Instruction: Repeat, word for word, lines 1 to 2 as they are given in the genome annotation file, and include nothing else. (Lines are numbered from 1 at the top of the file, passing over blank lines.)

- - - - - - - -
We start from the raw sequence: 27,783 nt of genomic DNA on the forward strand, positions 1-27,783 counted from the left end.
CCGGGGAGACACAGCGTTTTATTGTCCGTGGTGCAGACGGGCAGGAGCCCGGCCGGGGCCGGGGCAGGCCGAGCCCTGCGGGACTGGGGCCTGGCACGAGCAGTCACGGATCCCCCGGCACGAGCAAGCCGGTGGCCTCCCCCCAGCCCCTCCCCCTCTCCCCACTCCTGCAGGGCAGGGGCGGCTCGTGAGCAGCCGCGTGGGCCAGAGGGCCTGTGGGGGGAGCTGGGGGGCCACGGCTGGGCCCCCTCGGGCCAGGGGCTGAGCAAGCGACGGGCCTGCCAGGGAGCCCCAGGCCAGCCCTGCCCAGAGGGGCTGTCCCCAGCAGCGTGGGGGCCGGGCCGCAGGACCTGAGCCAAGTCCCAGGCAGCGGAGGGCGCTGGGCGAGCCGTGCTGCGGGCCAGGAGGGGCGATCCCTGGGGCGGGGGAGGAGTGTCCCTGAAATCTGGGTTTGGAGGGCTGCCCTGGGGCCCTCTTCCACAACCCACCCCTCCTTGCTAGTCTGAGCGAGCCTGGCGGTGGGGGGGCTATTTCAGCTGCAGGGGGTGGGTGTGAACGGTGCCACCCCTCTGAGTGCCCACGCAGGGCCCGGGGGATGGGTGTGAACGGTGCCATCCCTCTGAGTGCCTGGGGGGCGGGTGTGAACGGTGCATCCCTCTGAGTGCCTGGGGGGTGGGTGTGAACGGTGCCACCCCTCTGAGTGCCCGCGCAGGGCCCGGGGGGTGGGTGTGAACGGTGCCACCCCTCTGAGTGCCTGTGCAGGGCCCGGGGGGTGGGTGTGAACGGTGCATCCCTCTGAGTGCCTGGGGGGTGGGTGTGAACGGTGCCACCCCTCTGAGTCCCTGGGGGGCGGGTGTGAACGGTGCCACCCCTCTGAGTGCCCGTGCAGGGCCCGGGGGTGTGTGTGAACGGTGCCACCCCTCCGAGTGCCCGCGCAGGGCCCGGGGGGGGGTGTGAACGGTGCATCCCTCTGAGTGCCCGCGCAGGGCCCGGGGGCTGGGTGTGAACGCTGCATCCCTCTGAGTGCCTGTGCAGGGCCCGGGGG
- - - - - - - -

We start from the raw sequence: 27,783 nt of genomic DNA on the forward strand, positions 1-27,783 counted from the left end.
CCGGGGAGACACAGCGTTTTATTGTCCGTGGTGCAGACGGGCAGGAGCCCGGCCGGGGCCGGGGCAGGCCGAGCCCTGCGGGACTGGGGCCTGGCACGAGCAGTCACGGATCCCCCGGCACGAGCAAGCCGGTGGCCTCCCCCCAGCCCCTCCCCCTCTCCCCACTCCTGCAGGGCAGGGGCGGCTCGTGAGCAGCCGCGTGGGCCAGAGGGCCTGTGGGGGGAGCTGGGGGGCCACGGCTGGGCCCCCTCGGGCCAGGGGCTGAGCAAGCGACGGGCCTGCCAGGGAGCCCCAGGCCAGCCCTGCCCAGAGGGGCTGTCCCCAGCAGCGTGGGGGCCGGGCCGCAGGACCTGAGCCAAGTCCCAGGCAGCGGAGGGCGCTGGGCGAGCCGTGCTGCGGGCCAGGAGGGGCGATCCCTGGGGCGGGGGAGGAGTGTCCCTGAAATCTGGGTTTGGAGGGCTGCCCTGGGGCCCTCTTCCACAACCCACCCCTCCTTGCTAGTCTGAGCGAGCCTGGCGGTGGGGGGGCTATTTCAGCTGCAGGGGGTGGGTGTGAACGGTGCCACCCCTCTGAGTGCCCACGCAGGGCCCGGGGGATGGGTGTGAACGGTGCCATCCCTCTGAGTGCCTGGGGGGCGGGTGTGAACGGTGCATCCCTCTGAGTGCCTGGGGGGTGGGTGTGAACGGTGCCACCCCTCTGAGTGCCCGCGCAGGGCCCGGGGGGTGGGTGTGAACGGTGCCACCCCTCTGAGTGCCTGTGCAGGGCCCGGGGGGTGGGTGTGAACGGTGCATCCCTCTGAGTGCCTGGGGGGTGGGTGTGAACGGTGCCACCCCTCTGAGTCCCTGGGGGGCGGGTGTGAACGGTGCCACCCCTCTGAGTGCCCGTGCAGGGCCCGGGGGTGTGTGTGAACGGTGCCACCCCTCCGAGTGCCCGCGCAGGGCCCGGGGGGGGGTGTGAACGGTGCATCCCTCTGAGTGCCCGCGCAGGGCCCGGGGGCTGGGTGTGAACGCTGCATCCCTCTGAGTGCCTGTGCAGGGCCCGGGGG